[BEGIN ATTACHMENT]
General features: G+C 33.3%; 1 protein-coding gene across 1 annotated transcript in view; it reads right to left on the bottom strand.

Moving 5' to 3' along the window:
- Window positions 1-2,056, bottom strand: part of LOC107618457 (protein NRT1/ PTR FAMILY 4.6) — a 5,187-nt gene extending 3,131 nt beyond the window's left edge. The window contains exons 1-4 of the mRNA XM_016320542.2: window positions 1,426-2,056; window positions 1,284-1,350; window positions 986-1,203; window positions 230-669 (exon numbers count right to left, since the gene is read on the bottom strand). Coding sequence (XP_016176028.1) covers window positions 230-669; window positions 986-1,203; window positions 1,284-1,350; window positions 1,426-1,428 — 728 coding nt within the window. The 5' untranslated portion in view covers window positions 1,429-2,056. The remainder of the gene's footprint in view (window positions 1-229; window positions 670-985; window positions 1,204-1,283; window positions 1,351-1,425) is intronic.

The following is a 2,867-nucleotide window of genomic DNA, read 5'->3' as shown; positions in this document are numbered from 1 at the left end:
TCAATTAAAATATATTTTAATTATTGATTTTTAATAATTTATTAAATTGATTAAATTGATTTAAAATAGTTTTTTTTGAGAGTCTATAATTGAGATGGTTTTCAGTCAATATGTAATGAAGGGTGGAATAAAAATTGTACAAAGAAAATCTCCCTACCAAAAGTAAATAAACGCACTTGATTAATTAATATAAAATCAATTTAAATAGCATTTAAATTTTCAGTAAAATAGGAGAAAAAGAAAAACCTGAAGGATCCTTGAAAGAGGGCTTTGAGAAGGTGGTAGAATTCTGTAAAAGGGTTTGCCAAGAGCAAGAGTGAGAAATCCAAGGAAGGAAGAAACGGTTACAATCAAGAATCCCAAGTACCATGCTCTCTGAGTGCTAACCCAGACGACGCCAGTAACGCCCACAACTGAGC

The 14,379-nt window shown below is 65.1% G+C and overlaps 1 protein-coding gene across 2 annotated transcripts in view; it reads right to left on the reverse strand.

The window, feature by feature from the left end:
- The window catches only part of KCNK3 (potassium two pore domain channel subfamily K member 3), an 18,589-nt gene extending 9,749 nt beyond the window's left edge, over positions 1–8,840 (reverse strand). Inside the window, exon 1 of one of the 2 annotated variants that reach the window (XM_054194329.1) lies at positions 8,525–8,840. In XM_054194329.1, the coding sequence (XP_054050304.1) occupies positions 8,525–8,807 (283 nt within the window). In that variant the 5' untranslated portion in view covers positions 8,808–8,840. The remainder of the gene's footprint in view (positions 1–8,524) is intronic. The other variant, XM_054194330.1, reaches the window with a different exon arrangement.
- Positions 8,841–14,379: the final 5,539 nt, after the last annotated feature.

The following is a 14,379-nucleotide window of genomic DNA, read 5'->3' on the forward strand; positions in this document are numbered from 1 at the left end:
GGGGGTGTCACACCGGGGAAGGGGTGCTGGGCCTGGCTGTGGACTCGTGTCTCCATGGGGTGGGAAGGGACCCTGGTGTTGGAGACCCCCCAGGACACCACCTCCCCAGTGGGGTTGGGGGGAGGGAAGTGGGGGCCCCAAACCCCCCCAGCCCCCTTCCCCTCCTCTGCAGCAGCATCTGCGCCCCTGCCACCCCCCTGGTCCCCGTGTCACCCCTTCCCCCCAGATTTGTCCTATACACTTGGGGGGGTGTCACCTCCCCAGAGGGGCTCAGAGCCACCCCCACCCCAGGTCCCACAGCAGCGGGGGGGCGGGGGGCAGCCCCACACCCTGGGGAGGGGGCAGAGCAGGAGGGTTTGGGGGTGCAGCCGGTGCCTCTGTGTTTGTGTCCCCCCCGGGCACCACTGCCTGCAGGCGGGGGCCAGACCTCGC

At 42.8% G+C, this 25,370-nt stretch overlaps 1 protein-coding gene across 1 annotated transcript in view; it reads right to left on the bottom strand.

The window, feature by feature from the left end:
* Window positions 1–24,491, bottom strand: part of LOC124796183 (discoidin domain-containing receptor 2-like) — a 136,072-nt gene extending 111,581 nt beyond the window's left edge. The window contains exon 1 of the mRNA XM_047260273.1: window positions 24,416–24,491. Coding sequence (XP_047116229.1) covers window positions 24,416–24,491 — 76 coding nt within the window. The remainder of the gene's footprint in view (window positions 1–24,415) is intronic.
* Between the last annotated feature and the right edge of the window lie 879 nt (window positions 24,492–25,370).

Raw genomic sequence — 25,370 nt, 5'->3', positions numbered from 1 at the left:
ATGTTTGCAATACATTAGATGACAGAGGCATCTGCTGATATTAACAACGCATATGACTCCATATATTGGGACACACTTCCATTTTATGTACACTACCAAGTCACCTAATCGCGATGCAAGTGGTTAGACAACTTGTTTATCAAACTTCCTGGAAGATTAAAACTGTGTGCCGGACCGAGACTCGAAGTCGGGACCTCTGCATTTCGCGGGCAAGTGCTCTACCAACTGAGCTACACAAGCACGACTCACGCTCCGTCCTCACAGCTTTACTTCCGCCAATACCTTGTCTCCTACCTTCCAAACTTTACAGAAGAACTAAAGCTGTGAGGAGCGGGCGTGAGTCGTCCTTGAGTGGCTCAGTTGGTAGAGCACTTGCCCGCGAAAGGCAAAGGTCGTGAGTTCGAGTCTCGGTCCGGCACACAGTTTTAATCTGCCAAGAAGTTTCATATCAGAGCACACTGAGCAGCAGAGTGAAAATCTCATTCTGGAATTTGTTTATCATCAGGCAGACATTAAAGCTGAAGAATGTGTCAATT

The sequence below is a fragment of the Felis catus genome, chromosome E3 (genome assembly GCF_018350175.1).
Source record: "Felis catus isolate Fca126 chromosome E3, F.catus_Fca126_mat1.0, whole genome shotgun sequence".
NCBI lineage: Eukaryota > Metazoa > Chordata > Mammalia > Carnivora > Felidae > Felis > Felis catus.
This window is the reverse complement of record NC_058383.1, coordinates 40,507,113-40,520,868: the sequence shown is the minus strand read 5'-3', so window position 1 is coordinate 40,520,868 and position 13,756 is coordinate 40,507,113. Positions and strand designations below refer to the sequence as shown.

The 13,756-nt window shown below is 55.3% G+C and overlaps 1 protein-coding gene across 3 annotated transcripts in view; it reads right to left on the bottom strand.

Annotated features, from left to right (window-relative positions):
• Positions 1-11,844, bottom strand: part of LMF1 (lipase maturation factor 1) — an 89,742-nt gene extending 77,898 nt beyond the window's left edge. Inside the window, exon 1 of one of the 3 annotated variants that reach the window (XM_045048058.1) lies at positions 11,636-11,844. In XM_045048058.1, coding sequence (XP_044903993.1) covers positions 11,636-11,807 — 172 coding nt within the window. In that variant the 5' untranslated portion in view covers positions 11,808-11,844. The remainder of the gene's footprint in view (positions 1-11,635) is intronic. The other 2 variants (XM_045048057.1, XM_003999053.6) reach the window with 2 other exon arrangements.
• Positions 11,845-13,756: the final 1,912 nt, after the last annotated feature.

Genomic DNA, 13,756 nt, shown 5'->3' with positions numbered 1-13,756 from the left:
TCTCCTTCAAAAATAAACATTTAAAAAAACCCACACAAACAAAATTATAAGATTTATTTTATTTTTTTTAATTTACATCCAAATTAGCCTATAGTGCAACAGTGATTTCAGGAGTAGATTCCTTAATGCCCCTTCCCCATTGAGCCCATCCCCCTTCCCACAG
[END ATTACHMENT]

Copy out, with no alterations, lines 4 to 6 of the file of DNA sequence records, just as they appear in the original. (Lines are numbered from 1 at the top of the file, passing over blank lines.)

The following is a 2,867-nucleotide window of genomic DNA, read 5'->3' as shown; positions in this document are numbered from 1 at the left end:
TCAATTAAAATATATTTTAATTATTGATTTTTAATAATTTATTAAATTGATTAAATTGATTTAAAATAGTTTTTTTTGAGAGTCTATAATTGAGATGGTTTTCAGTCAATATGTAATGAAGGGTGGAATAAAAATTGTACAAAGAAAATCTCCCTACCAAAAGTAAATAAACGCACTTGATTAATTAATATAAAATCAATTTAAATAGCATTTAAATTTTCAGTAAAATAGGAGAAAAAGAAAAACCTGAAGGATCCTTGAAAGAGGGCTTTGAGAAGGTGGTAGAATTCTGTAAAAGGGTTTGCCAAGAGCAAGAGTGAGAAATCCAAGGAAGGAAGAAACGGTTACAATCAAGAATCCCAAGTACCATGCTCTCTGAGTGCTAACCCAGACGACGCCAGTAACGCCCACAACTGAGC

The 14,379-nt window shown below is 65.1% G+C and overlaps 1 protein-coding gene across 2 annotated transcripts in view; it reads right to left on the reverse strand.